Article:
Patriarch of Bulgaria's Orthodox Church dies at 98

SOFIA Tue Nov 6, 2012 11:59am EST

SOFIA (Reuters) - Patriarch Maxim, who led Bulgaria's Orthodox Christians for 41 years, has died at the age of 98, his church announced on Tuesday, saying he "presented himself to God" at 3.30 a.m. (0130 GMT) following heart failure.

Churches in the Balkan country held mourning masses to commemorate the longest serving patriarch in their 1,100 year-old history, which saw the church survive centuries of Turkish domination and decades of communism.

Maxim eventually overcame a revolt within the church following the collapse of communist rule in 1989 to become the longest serving head in Orthodox Christianity - the mainstream religion in Russia, Ukraine, Belarus, Greece, Romania, Serbia, Montenegro and Georgia.

He will be buried on Friday in the Troyan Monastery, close to the village of Oreshak in central Bulgaria, where Maxim was born as Marin Naidenov Minkov on October 29, 1914. A funeral service will be held a day before at Sofia's key cathedral.

Under church procedures the Synod of senior clergy will have to choose an interim patriarch until a larger electoral Church Council is held within the next four months to pick Maxim's successor among the country's 15 bishops.

COMMUNIST TIES

Patriarch Maxim has kept a low public profile but was an influential figure with a controversial past.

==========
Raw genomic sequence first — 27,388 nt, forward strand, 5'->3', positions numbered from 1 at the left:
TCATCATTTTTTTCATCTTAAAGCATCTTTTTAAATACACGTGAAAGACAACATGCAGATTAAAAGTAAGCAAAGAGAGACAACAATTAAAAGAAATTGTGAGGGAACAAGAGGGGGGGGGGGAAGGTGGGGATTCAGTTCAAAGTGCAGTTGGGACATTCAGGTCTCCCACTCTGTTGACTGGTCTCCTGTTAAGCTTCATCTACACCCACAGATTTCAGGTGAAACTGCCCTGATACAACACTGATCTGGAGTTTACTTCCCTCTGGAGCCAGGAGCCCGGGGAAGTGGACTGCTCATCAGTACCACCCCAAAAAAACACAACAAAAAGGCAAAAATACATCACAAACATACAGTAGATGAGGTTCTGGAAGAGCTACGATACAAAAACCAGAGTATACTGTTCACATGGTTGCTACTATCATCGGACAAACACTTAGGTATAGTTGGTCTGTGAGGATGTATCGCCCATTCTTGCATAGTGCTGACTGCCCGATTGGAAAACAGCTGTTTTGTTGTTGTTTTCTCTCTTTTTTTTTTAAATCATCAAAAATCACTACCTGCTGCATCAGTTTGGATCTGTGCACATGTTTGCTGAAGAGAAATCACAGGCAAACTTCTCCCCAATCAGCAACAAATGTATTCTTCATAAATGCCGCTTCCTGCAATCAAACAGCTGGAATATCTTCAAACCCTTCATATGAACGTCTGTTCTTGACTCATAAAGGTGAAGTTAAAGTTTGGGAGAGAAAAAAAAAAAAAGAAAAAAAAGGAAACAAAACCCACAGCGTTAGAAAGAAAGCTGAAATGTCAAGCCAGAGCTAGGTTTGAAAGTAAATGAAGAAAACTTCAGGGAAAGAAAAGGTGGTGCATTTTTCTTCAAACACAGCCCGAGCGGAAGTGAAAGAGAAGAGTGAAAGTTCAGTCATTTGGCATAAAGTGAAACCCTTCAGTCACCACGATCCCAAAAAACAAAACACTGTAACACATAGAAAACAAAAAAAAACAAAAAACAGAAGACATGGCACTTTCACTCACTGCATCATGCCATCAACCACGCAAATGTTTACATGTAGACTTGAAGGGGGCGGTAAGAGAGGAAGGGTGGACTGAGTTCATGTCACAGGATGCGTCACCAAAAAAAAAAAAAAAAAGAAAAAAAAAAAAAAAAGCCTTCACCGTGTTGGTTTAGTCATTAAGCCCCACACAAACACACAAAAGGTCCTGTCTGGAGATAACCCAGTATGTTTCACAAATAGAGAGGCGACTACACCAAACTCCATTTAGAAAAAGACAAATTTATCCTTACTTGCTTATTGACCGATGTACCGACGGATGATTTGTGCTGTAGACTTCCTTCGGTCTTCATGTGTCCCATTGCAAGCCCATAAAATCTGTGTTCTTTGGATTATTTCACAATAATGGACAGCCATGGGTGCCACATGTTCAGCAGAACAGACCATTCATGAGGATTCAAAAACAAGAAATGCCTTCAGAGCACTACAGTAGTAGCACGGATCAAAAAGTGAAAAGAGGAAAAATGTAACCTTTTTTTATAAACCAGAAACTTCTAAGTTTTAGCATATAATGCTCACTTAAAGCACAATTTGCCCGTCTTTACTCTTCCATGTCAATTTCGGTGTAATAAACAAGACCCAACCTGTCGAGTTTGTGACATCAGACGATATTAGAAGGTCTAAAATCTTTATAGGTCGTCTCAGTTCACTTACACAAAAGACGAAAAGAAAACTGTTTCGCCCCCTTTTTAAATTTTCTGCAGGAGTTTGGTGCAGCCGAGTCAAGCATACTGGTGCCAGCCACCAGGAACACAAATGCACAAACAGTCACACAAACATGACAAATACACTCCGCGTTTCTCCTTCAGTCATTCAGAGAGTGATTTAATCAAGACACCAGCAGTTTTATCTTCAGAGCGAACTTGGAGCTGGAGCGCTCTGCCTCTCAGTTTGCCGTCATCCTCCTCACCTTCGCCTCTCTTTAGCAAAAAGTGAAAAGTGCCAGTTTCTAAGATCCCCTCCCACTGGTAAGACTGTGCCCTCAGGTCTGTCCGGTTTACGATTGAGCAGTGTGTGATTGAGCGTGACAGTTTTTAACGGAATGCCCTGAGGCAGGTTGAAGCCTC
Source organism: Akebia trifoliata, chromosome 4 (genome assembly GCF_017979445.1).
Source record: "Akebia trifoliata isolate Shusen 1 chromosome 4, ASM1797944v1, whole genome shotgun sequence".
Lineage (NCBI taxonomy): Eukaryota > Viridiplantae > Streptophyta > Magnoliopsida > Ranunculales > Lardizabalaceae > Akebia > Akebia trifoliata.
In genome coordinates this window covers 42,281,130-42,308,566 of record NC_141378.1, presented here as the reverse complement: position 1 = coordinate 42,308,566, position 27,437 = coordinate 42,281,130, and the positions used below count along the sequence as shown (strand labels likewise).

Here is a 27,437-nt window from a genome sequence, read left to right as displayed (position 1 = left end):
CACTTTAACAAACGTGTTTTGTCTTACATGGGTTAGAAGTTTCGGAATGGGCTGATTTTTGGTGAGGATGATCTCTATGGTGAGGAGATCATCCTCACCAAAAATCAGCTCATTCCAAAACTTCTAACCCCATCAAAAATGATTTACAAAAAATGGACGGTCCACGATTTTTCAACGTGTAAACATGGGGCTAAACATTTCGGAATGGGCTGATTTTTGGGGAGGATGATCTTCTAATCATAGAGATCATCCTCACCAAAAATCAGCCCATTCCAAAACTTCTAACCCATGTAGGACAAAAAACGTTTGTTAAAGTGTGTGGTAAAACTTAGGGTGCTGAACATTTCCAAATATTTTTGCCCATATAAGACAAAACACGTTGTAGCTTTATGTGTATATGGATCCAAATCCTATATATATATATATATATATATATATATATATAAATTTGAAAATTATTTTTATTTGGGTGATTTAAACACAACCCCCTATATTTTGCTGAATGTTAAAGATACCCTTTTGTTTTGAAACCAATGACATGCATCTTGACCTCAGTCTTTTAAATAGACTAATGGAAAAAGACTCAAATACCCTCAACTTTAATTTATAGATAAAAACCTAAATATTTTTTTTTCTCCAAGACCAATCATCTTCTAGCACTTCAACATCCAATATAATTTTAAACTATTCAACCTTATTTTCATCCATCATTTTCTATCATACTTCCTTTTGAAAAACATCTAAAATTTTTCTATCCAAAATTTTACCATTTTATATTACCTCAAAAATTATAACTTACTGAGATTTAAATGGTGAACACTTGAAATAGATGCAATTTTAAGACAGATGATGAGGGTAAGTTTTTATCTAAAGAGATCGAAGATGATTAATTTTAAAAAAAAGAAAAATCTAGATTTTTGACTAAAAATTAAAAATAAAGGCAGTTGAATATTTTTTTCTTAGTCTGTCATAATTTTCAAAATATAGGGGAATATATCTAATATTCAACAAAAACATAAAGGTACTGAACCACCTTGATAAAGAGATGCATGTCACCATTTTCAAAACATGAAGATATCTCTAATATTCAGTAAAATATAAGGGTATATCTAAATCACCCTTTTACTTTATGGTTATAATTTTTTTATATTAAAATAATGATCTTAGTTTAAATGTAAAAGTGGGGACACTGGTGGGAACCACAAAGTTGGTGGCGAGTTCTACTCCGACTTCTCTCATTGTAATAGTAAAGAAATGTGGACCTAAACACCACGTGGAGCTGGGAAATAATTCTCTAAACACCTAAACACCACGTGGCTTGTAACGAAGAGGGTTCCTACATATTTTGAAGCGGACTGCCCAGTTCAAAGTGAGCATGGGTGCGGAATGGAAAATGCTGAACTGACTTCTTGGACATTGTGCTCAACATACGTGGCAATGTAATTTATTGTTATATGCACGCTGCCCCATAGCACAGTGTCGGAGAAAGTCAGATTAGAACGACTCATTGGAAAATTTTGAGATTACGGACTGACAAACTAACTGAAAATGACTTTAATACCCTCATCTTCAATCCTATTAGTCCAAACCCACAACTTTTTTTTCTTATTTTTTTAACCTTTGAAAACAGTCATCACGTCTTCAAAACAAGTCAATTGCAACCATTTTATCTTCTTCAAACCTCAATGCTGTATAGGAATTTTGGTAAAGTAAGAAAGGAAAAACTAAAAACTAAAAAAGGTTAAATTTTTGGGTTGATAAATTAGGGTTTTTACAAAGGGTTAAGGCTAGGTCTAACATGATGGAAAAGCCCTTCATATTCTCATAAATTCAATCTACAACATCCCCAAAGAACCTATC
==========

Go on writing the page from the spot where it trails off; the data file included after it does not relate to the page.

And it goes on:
He oversaw a major religious revival in Bulgaria after the collapse of communist rule. Dozens of new churches were built across the country and monasteries reopened.

He was elected Patriarch in 1971 under the communist regime, which did not impose an outright ban on religious practices but discriminated against those who attended mass in their professional careers.

After the fall of communism rebel clerics split from the Holy Synod, setting up an alternative Orthodox Church, accusing Maxim of collaborating with the former repressive regime and questioning the legitimacy of his election.

The rebels said Maxim was not rightfully elected but named by late Communist dictator Todor Zhivkov.

Maxim consolidated support and managed to keep his post. After years of bitter schism and separation, the church united in 1998, with the last rebel priests repenting 10 years later.

A recent report from a history commission established that there were no documents linking Maxim with the much feared secret police but found that 11 of the Balkan country's 15 bishops had been collaborators with the Communist regime.

Maxim took Holy Orders in 1941 and became secretary general of the Holy Synod in 1955.

(Editing by Lisa Shumaker and Greg Mahlich)